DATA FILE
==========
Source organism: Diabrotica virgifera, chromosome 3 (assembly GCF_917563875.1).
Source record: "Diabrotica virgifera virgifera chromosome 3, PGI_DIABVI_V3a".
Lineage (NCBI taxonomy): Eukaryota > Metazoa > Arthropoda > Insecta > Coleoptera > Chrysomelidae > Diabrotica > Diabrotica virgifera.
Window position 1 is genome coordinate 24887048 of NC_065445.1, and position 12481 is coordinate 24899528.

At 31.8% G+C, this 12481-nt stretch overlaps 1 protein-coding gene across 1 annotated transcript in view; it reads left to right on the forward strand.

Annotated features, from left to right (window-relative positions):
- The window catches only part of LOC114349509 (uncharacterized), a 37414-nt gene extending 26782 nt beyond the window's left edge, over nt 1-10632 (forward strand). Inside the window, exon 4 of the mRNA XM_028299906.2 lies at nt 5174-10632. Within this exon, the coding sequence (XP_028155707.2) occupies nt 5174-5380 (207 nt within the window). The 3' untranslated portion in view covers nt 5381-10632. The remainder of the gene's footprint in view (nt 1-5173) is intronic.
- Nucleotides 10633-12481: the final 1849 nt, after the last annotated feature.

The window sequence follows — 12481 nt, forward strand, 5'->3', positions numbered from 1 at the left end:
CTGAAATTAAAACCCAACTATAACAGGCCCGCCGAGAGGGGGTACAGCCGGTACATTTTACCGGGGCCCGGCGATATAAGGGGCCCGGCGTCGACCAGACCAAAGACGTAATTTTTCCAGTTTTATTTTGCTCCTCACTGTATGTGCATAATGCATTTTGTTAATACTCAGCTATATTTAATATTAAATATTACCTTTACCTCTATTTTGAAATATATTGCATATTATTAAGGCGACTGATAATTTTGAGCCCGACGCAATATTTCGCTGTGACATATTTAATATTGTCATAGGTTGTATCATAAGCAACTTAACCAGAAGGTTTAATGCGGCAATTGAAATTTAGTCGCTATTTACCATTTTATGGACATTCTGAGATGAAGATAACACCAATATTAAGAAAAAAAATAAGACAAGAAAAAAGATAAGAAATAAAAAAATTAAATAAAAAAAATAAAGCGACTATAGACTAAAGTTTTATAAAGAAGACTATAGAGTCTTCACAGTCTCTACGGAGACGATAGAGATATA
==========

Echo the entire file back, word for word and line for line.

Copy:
Source organism: Diabrotica virgifera, chromosome 3 (assembly GCF_917563875.1).
Source record: "Diabrotica virgifera virgifera chromosome 3, PGI_DIABVI_V3a".
Lineage (NCBI taxonomy): Eukaryota > Metazoa > Arthropoda > Insecta > Coleoptera > Chrysomelidae > Diabrotica > Diabrotica virgifera.
Window position 1 is genome coordinate 24887048 of NC_065445.1, and position 12481 is coordinate 24899528.

At 31.8% G+C, this 12481-nt stretch overlaps 1 protein-coding gene across 1 annotated transcript in view; it reads left to right on the forward strand.

Annotated features, from left to right (window-relative positions):
- The window catches only part of LOC114349509 (uncharacterized), a 37414-nt gene extending 26782 nt beyond the window's left edge, over nt 1-10632 (forward strand). Inside the window, exon 4 of the mRNA XM_028299906.2 lies at nt 5174-10632. Within this exon, the coding sequence (XP_028155707.2) occupies nt 5174-5380 (207 nt within the window). The 3' untranslated portion in view covers nt 5381-10632. The remainder of the gene's footprint in view (nt 1-5173) is intronic.
- Nucleotides 10633-12481: the final 1849 nt, after the last annotated feature.

The window sequence follows — 12481 nt, forward strand, 5'->3', positions numbered from 1 at the left end:
CTGAAATTAAAACCCAACTATAACAGGCCCGCCGAGAGGGGGTACAGCCGGTACATTTTACCGGGGCCCGGCGATATAAGGGGCCCGGCGTCGACCAGACCAAAGACGTAATTTTTCCAGTTTTATTTTGCTCCTCACTGTATGTGCATAATGCATTTTGTTAATACTCAGCTATATTTAATATTAAATATTACCTTTACCTCTATTTTGAAATATATTGCATATTATTAAGGCGACTGATAATTTTGAGCCCGACGCAATATTTCGCTGTGACATATTTAATATTGTCATAGGTTGTATCATAAGCAACTTAACCAGAAGGTTTAATGCGGCAATTGAAATTTAGTCGCTATTTACCATTTTATGGACATTCTGAGATGAAGATAACACCAATATTAAGAAAAAAAATAAGACAAGAAAAAAGATAAGAAATAAAAAAATTAAATAAAAAAAATAAAGCGACTATAGACTAAAGTTTTATAAAGAAGACTATAGAGTCTTCACAGTCTCTACGGAGACGATAGAGATATA